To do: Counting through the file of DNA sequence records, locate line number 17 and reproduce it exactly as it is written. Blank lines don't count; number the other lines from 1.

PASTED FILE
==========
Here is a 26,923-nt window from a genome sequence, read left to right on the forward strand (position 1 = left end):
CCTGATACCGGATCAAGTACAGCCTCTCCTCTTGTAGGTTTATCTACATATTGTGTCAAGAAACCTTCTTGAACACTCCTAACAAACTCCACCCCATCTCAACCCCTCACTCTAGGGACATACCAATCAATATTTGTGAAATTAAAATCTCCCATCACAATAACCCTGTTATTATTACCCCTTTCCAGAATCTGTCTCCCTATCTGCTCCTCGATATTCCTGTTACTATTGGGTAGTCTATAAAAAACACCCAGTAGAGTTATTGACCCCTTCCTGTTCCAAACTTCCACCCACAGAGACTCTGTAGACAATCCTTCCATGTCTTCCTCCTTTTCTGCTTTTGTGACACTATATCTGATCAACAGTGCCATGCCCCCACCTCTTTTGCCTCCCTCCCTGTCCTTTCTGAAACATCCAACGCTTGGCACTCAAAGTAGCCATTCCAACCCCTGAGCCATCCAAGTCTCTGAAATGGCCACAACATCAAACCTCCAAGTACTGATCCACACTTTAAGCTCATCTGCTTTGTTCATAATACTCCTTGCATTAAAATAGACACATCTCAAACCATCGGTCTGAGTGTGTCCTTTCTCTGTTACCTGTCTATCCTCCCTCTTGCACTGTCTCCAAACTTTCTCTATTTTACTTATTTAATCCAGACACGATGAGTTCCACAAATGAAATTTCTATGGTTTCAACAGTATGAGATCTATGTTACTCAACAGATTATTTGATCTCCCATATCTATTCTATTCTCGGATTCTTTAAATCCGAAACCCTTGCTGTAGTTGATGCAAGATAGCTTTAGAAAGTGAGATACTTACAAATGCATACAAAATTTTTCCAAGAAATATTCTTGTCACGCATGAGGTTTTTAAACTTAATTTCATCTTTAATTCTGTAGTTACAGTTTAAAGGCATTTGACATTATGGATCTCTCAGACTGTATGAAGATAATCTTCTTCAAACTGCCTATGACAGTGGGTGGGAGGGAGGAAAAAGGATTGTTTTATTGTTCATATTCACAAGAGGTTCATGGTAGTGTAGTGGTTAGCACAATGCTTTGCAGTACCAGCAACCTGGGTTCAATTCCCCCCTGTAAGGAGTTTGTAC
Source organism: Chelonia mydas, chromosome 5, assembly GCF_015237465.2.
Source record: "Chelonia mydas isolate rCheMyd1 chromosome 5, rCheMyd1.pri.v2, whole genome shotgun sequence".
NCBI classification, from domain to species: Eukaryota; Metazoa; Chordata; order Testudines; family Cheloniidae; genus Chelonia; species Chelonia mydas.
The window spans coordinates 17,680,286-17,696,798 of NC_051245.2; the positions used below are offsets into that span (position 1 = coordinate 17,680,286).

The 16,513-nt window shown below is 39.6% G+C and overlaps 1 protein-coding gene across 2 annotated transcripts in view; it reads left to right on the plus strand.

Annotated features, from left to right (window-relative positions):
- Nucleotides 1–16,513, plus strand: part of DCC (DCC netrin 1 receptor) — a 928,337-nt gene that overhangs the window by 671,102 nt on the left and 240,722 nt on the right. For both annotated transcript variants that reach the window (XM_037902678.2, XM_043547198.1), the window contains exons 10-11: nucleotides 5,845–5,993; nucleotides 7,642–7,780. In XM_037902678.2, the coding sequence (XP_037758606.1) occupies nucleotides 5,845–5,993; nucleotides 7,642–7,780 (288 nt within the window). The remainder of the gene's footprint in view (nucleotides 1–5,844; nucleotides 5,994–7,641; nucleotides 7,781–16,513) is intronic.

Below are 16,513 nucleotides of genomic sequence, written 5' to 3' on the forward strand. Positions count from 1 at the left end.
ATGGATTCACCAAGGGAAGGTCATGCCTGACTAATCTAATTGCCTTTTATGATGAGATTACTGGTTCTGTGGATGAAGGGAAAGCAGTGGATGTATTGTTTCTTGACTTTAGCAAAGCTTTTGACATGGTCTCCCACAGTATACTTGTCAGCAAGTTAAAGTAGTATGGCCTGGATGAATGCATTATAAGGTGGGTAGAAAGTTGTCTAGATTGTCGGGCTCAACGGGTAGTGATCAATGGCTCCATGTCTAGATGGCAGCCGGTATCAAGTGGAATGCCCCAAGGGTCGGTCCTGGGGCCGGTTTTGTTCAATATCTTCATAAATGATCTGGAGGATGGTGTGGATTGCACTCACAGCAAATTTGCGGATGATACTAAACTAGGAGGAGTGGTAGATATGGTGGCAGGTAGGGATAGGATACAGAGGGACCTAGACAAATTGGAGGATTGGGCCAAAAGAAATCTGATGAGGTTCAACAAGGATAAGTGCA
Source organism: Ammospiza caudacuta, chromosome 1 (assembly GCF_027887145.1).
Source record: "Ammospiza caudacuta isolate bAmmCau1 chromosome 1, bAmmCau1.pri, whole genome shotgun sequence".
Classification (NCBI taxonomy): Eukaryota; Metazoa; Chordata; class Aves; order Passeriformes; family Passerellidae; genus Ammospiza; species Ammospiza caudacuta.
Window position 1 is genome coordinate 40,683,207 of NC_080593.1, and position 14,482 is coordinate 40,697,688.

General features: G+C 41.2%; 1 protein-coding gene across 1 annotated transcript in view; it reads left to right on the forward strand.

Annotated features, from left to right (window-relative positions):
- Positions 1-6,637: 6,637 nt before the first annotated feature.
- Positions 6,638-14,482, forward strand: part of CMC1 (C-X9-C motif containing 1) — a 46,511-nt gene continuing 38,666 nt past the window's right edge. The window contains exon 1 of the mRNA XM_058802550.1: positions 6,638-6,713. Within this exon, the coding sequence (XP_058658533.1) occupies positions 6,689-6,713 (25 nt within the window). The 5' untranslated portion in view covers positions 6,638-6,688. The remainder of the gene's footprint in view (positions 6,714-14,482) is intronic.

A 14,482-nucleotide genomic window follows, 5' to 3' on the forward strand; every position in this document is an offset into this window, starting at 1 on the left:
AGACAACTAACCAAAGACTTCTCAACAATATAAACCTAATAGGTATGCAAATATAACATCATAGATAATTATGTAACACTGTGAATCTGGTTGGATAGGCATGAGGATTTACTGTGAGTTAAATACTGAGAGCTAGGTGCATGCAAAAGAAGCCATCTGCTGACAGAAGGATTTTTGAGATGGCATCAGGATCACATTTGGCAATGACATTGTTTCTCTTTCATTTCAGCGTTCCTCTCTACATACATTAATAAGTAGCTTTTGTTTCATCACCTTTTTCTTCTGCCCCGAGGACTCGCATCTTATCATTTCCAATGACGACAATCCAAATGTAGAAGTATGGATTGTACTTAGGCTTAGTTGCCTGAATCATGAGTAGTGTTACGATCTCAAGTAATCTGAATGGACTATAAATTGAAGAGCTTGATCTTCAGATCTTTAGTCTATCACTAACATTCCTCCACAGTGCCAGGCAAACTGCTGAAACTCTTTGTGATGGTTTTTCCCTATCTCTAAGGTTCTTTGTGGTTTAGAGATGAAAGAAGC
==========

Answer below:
Annotated features, from left to right (window-relative positions):